Apartment vacancy is at a 22-year high in the U.S., and Richmond is no exception.
One local landlord with rental houses and apartments in the Fan and West End said his tenants are haggling more over price than in the past.
Real estate researcher Reis Inc. reported last week that the national apartment vacancy rate reached 7.5 percent in the second quarter; the rate for Richmond was higher at 8.1 percent.
That’s up 2.3 percent from 12 months ago.
But Patrick McCloud, president of the Central Virginia Apartment Association, said despite the record high vacancy levels Richmond is holding up well and that the rental market is showing signs of improvement.
“All in all, people I talk to in the apartment market are still maintaining—not doing great, but very few people are doing terrible,” said McCloud.
McCloud’s own survey of 63 metro area landlords produced an occupancy rate of 91.4 percent, or 8.6 percent vacancy.
He said the apartment industry is become more aggressive in filling vacancies. Two-thirds of the landlords in the survey said they were giving some sort of rent concessions to lure new tenants.
“What I am seeing is that your strategies vary where you are in your occupancy issues. When your property is down in the 80s (percent occupied), and not many are, you seeing something typically above one month’s free rent,” said McCloud.
“As you start to creep up to 94 to 95 percent you see specials get back to half a month, no deposit,” said McCloud, “If you are at 100 percent your rent is too low.”
He said a healthy occupancy rate for the metro area is close to 95 percent.
Brian White, president of Main Street Realty, said occupancy in his buildings is about 95 percent. His company has apartments in Shockoe Bottom and its leasing is driven mostly by VCU students.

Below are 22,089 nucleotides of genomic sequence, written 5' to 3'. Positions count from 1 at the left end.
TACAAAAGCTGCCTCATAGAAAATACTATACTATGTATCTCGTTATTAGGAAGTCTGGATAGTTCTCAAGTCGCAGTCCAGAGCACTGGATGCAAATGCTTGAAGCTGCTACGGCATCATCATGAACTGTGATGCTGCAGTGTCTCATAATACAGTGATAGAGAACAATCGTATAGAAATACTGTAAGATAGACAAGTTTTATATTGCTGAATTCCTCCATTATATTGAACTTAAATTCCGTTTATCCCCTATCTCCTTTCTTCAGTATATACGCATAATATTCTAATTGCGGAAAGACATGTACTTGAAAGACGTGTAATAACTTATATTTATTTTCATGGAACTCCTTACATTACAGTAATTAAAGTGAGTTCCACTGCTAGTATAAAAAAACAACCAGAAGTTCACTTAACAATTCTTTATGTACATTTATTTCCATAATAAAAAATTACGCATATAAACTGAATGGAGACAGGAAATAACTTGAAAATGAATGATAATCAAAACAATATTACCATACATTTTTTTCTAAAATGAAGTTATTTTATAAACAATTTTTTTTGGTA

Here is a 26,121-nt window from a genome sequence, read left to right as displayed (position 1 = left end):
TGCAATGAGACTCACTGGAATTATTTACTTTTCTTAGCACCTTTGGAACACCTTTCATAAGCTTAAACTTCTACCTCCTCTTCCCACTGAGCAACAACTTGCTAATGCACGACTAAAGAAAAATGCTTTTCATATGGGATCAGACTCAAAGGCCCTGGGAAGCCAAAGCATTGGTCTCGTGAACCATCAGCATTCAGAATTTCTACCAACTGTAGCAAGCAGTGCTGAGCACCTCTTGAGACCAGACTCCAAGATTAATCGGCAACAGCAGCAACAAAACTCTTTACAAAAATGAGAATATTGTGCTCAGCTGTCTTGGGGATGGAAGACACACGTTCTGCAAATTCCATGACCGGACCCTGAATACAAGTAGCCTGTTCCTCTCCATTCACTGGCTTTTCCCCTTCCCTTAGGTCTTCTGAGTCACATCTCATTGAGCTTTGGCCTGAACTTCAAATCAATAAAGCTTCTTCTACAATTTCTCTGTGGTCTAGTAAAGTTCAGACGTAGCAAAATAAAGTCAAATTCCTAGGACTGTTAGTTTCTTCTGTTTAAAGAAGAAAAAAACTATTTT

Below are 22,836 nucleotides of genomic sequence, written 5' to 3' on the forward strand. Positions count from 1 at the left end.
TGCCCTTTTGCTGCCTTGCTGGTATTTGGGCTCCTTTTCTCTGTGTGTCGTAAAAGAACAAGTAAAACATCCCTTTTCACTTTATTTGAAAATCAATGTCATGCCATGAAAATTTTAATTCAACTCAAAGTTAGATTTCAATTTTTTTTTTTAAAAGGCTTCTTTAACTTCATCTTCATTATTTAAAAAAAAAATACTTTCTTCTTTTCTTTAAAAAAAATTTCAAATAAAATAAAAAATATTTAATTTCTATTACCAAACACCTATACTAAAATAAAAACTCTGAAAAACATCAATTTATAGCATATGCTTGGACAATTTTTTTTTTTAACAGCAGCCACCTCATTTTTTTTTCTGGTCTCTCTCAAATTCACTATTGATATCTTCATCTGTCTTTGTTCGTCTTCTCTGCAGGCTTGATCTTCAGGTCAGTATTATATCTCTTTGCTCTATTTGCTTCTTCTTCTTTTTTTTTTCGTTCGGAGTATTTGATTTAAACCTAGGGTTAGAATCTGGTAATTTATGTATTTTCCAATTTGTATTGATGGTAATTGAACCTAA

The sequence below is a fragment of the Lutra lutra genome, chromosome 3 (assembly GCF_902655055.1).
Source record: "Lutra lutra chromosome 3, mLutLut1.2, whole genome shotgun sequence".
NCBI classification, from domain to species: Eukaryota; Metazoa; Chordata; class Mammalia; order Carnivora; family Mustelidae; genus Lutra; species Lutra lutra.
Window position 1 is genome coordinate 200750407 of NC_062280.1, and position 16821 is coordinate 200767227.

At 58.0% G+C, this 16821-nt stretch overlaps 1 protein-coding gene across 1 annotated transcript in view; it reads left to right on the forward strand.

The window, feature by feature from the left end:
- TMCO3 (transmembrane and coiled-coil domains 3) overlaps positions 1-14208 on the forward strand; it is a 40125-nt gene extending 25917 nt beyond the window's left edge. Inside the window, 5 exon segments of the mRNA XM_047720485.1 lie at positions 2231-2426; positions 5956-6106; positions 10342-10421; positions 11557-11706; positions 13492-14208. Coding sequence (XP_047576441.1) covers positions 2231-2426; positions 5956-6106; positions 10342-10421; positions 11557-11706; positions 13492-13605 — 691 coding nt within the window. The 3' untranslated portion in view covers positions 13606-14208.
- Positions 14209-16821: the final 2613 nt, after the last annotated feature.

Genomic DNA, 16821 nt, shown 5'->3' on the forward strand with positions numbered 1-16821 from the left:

“June and July have been very strong, maybe it’s a blip or a sign at least the apartment market has bounded out,” said White.
White said that this spring, typically a busy time for leasing, was definitely slower than 2008.
He said leasing has been strong enough where his company did not have to offer too many concessions, and have started scaling most of them back.
“We were having to deal with a lot of our competitors offering some pretty tough concession to compete with,” said White, “We were never willing to match what our competitors were doing, it seemed like giving money way.”
Main Street Realty recently began leasing apartments at the Richmond Cold Storage lofts about a month ago (You can read more about that project here). So far they have leased 15 out of 37 apartments, he said.
“Given what it looks like now, that is great,” White said noting that there was still significant construction activity at the site. The project received its first certificate of occupancy last week.
Yogi Singh, a Realtor at Shockoe Properties, also noted strength in the downtown area.
“The downtown Shockoe Slip is not seeing as many vacancies as you are seeing in the surrounding counties,” said Singh.
Singh said while he has noted fewer appointments and phone calls about properties than last summer, he isn’t particular worried.
“Students are still coming to school in August, and residents are still moving in,” said Singh.
McCloud, from the apartment association, agrees that the city remains better positioned than the suburban areas because of the growing populations of VCU students, employees, and alumni.
He said apartments that are part of multi-phase mixed use projects in the suburbs are facing problems because of the economy.
“If you have a situation where the commercial has stalled, if you have residential you face difficult leasing because you still may have construction on site for the next two years,” McCloud said, “Mixed use when successful is very successful, but when it does not get launched off correctly you can have problems for several years.”
If occupancy continues to languish, it could cause problems for developers who built an apartment project with the intention of selling it. They may have taken out a short term loan expecting to sell the property for a profit but get stuck with refinancing it when they can’t find a buyer, McCloud said.
“The problem Richmond will have to watch for is what happens two or three years from now, they came on anticipating a certain amount of rent growth that they won’t get for three or four years from now.”
Previously on Richmond BizSense: Is Richmond really the worst rental market in the country.
Al Harris covers real estate for BizSense. Please send news tips to [email protected].